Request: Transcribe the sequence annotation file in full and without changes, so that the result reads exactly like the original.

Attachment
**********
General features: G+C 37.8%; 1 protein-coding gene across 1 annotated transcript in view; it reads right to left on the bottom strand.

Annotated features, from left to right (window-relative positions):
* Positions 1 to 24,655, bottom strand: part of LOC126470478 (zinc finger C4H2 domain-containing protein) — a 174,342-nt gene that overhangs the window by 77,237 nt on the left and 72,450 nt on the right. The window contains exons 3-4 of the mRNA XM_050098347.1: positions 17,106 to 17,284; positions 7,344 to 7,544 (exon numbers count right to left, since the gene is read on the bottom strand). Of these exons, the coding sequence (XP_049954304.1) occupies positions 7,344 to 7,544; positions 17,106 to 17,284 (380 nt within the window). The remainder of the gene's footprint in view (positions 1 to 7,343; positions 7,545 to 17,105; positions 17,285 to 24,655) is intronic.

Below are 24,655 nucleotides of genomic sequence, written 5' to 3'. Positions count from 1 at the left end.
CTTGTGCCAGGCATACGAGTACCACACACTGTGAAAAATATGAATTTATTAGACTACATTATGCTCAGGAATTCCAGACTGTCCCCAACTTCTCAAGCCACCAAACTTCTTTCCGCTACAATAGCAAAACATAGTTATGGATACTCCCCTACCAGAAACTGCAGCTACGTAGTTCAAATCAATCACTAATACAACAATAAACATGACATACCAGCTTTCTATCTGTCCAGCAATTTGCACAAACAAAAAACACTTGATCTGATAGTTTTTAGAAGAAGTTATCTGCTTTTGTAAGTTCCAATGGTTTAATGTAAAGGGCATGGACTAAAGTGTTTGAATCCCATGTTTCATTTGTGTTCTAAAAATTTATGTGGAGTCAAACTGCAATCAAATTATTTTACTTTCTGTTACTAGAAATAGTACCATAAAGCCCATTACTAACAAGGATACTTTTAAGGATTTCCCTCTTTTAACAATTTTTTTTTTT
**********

General features: G+C 37.8%; 1 protein-coding gene across 1 annotated transcript in view; it reads right to left on the bottom strand.

Annotated features, from left to right (window-relative positions):
* Positions 1 to 24,655, bottom strand: part of LOC126470478 (zinc finger C4H2 domain-containing protein) — a 174,342-nt gene that overhangs the window by 77,237 nt on the left and 72,450 nt on the right. The window contains exons 3-4 of the mRNA XM_050098347.1: positions 17,106 to 17,284; positions 7,344 to 7,544 (exon numbers count right to left, since the gene is read on the bottom strand). Of these exons, the coding sequence (XP_049954304.1) occupies positions 7,344 to 7,544; positions 17,106 to 17,284 (380 nt within the window). The remainder of the gene's footprint in view (positions 1 to 7,343; positions 7,545 to 17,105; positions 17,285 to 24,655) is intronic.

Below are 24,655 nucleotides of genomic sequence, written 5' to 3'. Positions count from 1 at the left end.
CTTGTGCCAGGCATACGAGTACCACACACTGTGAAAAATATGAATTTATTAGACTACATTATGCTCAGGAATTCCAGACTGTCCCCAACTTCTCAAGCCACCAAACTTCTTTCCGCTACAATAGCAAAACATAGTTATGGATACTCCCCTACCAGAAACTGCAGCTACGTAGTTCAAATCAATCACTAATACAACAATAAACATGACATACCAGCTTTCTATCTGTCCAGCAATTTGCACAAACAAAAAACACTTGATCTGATAGTTTTTAGAAGAAGTTATCTGCTTTTGTAAGTTCCAATGGTTTAATGTAAAGGGCATGGACTAAAGTGTTTGAATCCCATGTTTCATTTGTGTTCTAAAAATTTATGTGGAGTCAAACTGCAATCAAATTATTTTACTTTCTGTTACTAGAAATAGTACCATAAAGCCCATTACTAACAAGGATACTTTTAAGGATTTCCCTCTTTTAACAATTTTTTTTTTT